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Open Access Methodology article

Computational reverse chemical ecology: Virtual screening and predicting behaviorally active semiochemicals for Bactrocera dorsalis

Kamala Jayanthi P D1, Vivek Kempraj1*, Ravindra M Aurade1, Tapas Kumar Roy2, Shivashankara K S2 and Abraham Verghese1

Author Affiliations

1 National Fellow Lab, Division of Entomology and Nematology, Indian Institute of Horticultural Research, Bangalore, India

2 Division of Plant Physiology and Biochemistry, Indian Institute of Horticultural Research, Bangalore, India

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BMC Genomics 2014, 15:209  doi:10.1186/1471-2164-15-209

Published: 19 March 2014

Abstract

Background

Semiochemical is a generic term used for a chemical substance that influences the behaviour of an organism. It is a common term used in the field of chemical ecology to encompass pheromones, allomones, kairomones, attractants and repellents. Insects have mastered the art of using semiochemicals as communication signals and rely on them to find mates, host or habitat. This dependency of insects on semiochemicals has allowed chemical ecologists to develop environment friendly pest management strategies. However, discovering semiochemicals is a laborious process that involves a plethora of behavioural and analytical techniques, making it expansively time consuming. Recently, reverse chemical ecology approach using odorant binding proteins (OBPs) as target for elucidating behaviourally active compounds is gaining eminence. In this scenario, we describe a “computational reverse chemical ecology” approach for rapid screening of potential semiochemicals.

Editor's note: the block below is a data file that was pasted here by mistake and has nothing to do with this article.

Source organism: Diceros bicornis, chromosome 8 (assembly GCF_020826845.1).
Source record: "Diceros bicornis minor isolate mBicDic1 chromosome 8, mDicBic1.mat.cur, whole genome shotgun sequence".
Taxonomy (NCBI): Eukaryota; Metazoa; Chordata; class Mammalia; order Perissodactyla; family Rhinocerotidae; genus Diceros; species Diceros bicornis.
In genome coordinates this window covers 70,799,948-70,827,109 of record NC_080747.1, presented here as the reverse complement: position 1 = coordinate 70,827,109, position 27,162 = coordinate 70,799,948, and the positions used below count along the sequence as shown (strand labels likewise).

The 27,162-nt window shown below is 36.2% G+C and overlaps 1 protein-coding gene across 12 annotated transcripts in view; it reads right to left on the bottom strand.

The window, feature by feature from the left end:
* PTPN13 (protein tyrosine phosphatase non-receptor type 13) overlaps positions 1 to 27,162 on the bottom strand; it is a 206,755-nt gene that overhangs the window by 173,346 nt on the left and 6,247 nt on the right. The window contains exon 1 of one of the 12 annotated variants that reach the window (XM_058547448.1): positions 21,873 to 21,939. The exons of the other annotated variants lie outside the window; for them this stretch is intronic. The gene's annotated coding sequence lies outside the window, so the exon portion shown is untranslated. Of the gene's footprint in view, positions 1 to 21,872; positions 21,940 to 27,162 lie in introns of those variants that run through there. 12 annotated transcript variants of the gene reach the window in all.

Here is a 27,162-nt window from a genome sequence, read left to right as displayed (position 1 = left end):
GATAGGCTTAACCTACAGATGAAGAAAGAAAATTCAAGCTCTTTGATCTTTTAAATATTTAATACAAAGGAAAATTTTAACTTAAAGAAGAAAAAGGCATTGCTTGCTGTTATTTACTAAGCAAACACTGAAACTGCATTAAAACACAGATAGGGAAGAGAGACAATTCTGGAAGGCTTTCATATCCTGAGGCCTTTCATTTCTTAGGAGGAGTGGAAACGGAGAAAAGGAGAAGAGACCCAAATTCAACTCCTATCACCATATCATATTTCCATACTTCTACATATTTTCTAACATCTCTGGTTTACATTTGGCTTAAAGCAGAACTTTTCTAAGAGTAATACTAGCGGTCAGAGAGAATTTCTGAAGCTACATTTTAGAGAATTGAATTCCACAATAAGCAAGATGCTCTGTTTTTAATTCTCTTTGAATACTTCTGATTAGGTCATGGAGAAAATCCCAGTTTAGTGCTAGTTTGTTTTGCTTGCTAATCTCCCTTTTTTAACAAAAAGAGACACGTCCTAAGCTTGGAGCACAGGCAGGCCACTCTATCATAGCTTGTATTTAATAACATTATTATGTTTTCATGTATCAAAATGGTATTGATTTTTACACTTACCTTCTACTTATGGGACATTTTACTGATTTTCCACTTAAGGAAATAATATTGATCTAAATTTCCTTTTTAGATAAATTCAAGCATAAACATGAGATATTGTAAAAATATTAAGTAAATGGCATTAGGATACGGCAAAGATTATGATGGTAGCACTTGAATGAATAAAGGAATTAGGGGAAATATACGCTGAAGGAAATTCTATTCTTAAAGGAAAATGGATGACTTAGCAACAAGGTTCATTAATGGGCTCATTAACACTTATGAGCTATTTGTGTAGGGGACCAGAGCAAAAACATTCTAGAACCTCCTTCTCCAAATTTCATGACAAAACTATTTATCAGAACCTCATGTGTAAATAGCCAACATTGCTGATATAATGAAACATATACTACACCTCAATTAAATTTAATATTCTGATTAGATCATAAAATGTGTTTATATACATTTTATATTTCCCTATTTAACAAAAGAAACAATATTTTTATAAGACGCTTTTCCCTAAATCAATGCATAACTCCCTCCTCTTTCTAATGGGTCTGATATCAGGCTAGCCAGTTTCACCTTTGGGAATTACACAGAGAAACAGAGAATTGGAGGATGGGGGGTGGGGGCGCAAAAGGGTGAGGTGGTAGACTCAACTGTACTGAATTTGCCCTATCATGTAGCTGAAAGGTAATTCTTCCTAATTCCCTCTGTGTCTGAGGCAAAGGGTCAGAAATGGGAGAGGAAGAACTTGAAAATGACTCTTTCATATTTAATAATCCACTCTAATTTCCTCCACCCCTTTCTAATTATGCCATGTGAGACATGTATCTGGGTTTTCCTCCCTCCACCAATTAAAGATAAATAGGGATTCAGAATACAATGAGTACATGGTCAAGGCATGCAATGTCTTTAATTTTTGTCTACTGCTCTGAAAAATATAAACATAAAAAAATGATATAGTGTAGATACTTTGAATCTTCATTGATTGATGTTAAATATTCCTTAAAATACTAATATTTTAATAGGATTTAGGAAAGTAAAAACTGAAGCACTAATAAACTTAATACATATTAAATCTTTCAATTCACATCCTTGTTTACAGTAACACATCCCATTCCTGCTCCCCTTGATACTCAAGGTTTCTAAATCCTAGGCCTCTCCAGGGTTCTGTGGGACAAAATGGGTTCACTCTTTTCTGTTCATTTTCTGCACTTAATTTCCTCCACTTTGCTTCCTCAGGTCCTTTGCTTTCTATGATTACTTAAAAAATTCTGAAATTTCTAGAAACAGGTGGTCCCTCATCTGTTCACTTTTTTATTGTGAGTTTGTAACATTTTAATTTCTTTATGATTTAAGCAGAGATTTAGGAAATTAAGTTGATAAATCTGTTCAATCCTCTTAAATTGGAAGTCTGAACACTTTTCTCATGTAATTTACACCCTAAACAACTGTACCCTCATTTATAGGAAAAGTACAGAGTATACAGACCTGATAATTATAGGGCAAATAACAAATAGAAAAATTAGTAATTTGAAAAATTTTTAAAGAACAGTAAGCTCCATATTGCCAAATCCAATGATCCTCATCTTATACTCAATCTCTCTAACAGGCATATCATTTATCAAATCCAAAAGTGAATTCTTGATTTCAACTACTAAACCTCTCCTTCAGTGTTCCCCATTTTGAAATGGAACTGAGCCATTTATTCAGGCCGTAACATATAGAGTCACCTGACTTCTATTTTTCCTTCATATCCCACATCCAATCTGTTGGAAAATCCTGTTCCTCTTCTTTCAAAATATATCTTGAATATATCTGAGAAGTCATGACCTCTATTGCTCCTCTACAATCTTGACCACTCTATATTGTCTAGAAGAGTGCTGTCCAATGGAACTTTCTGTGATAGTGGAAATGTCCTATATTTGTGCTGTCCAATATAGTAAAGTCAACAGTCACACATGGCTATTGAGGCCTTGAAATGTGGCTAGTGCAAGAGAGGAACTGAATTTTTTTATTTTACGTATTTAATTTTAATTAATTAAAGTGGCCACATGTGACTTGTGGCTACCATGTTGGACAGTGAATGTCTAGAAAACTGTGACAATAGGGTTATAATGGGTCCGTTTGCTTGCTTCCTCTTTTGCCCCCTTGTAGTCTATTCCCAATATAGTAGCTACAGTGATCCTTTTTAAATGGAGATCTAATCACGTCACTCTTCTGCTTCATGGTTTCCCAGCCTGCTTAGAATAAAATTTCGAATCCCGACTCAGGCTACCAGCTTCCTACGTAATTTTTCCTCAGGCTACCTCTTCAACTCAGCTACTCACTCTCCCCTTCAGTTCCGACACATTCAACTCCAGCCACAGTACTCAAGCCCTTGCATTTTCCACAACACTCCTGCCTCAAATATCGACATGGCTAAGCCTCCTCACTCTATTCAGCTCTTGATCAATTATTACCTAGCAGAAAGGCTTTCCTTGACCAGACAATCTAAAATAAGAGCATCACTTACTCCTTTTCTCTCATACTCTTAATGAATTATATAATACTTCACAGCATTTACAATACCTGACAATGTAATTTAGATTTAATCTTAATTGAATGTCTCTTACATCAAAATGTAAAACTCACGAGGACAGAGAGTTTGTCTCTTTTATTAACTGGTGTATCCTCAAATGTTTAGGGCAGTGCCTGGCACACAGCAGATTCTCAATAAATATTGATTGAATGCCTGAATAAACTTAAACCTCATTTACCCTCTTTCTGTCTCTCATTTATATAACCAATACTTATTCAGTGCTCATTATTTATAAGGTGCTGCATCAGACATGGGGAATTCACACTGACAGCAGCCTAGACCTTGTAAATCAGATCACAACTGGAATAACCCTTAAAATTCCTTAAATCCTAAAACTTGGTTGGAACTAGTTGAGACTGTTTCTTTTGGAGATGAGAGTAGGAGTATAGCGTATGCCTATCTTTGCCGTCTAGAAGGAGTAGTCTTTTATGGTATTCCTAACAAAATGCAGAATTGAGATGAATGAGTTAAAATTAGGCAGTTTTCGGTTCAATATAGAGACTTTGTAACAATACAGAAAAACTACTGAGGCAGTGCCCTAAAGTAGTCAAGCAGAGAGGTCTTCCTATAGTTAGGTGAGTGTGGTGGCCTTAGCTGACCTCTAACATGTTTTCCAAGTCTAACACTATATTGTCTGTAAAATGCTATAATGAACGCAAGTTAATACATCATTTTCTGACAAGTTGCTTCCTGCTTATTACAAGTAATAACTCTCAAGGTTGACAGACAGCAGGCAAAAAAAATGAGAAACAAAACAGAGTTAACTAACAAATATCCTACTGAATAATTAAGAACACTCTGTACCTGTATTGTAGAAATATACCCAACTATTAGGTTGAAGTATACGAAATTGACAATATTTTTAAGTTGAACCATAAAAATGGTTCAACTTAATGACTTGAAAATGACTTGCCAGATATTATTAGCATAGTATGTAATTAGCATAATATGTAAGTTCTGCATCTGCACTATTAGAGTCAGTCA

Results

We illustrate the high prediction accuracy of our computational method. We screened 25 semiochemicals for their binding potential to a GOBP of B. dorsalis using molecular docking (in silico) and molecular dynamics. Parallely, compounds were subjected to fluorescent quenching assays (Experimental). The correlation between in silico and experimental data were significant (r2 = 0.9408; P < 0.0001). Further, predicted compounds were subjected to behavioral bioassays and were found to be highly attractive to insects.

Conclusions

The present study provides a unique methodology for rapid screening and predicting behaviorally active semiochemicals. This methodology may be developed as a viable approach for prospecting active semiochemicals for pest control, which otherwise is a laborious process.